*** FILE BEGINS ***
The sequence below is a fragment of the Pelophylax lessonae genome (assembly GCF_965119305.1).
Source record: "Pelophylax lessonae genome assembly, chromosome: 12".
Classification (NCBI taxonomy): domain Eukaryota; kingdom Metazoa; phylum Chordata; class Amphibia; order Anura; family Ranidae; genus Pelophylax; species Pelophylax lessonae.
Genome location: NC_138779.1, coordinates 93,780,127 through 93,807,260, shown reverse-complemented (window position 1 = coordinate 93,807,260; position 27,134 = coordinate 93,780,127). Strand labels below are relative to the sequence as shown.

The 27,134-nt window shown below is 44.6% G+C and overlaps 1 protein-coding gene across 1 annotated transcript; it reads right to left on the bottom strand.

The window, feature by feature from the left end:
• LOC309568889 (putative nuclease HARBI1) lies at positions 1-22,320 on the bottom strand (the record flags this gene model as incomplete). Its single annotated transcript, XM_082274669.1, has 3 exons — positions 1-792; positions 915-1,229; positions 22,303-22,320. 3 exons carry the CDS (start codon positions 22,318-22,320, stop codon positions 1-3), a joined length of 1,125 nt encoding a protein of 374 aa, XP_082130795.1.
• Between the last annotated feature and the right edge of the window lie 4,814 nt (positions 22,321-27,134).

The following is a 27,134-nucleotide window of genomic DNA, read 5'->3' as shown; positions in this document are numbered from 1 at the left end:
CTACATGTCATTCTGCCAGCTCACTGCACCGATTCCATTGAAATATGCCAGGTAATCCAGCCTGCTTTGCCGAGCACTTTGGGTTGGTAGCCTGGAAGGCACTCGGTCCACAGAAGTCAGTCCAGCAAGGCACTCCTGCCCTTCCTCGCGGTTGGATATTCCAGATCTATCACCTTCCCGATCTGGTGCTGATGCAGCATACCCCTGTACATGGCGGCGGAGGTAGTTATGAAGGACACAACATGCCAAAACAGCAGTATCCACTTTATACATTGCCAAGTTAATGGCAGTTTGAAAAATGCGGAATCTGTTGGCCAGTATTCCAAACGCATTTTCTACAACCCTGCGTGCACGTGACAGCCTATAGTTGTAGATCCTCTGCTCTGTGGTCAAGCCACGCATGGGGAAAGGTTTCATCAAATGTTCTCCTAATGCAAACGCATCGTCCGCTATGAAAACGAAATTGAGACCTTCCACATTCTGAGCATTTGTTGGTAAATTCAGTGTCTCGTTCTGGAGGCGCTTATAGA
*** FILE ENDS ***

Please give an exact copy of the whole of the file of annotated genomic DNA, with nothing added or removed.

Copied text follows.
The sequence below is a fragment of the Pelophylax lessonae genome (assembly GCF_965119305.1).
Source record: "Pelophylax lessonae genome assembly, chromosome: 12".
Classification (NCBI taxonomy): domain Eukaryota; kingdom Metazoa; phylum Chordata; class Amphibia; order Anura; family Ranidae; genus Pelophylax; species Pelophylax lessonae.
Genome location: NC_138779.1, coordinates 93,780,127 through 93,807,260, shown reverse-complemented (window position 1 = coordinate 93,807,260; position 27,134 = coordinate 93,780,127). Strand labels below are relative to the sequence as shown.

The 27,134-nt window shown below is 44.6% G+C and overlaps 1 protein-coding gene across 1 annotated transcript; it reads right to left on the bottom strand.

The window, feature by feature from the left end:
• LOC309568889 (putative nuclease HARBI1) lies at positions 1-22,320 on the bottom strand (the record flags this gene model as incomplete). Its single annotated transcript, XM_082274669.1, has 3 exons — positions 1-792; positions 915-1,229; positions 22,303-22,320. 3 exons carry the CDS (start codon positions 22,318-22,320, stop codon positions 1-3), a joined length of 1,125 nt encoding a protein of 374 aa, XP_082130795.1.
• Between the last annotated feature and the right edge of the window lie 4,814 nt (positions 22,321-27,134).

The following is a 27,134-nucleotide window of genomic DNA, read 5'->3' as shown; positions in this document are numbered from 1 at the left end:
CTACATGTCATTCTGCCAGCTCACTGCACCGATTCCATTGAAATATGCCAGGTAATCCAGCCTGCTTTGCCGAGCACTTTGGGTTGGTAGCCTGGAAGGCACTCGGTCCACAGAAGTCAGTCCAGCAAGGCACTCCTGCCCTTCCTCGCGGTTGGATATTCCAGATCTATCACCTTCCCGATCTGGTGCTGATGCAGCATACCCCTGTACATGGCGGCGGAGGTAGTTATGAAGGACACAACATGCCAAAACAGCAGTATCCACTTTATACATTGCCAAGTTAATGGCAGTTTGAAAAATGCGGAATCTGTTGGCCAGTATTCCAAACGCATTTTCTACAACCCTGCGTGCACGTGACAGCCTATAGTTGTAGATCCTCTGCTCTGTGGTCAAGCCACGCATGGGGAAAGGTTTCATCAAATGTTCTCCTAATGCAAACGCATCGTCCGCTATGAAAACGAAATTGAGACCTTCCACATTCTGAGCATTTGTTGGTAAATTCAGTGTCTCGTTCTGGAGGCGCTTATAGA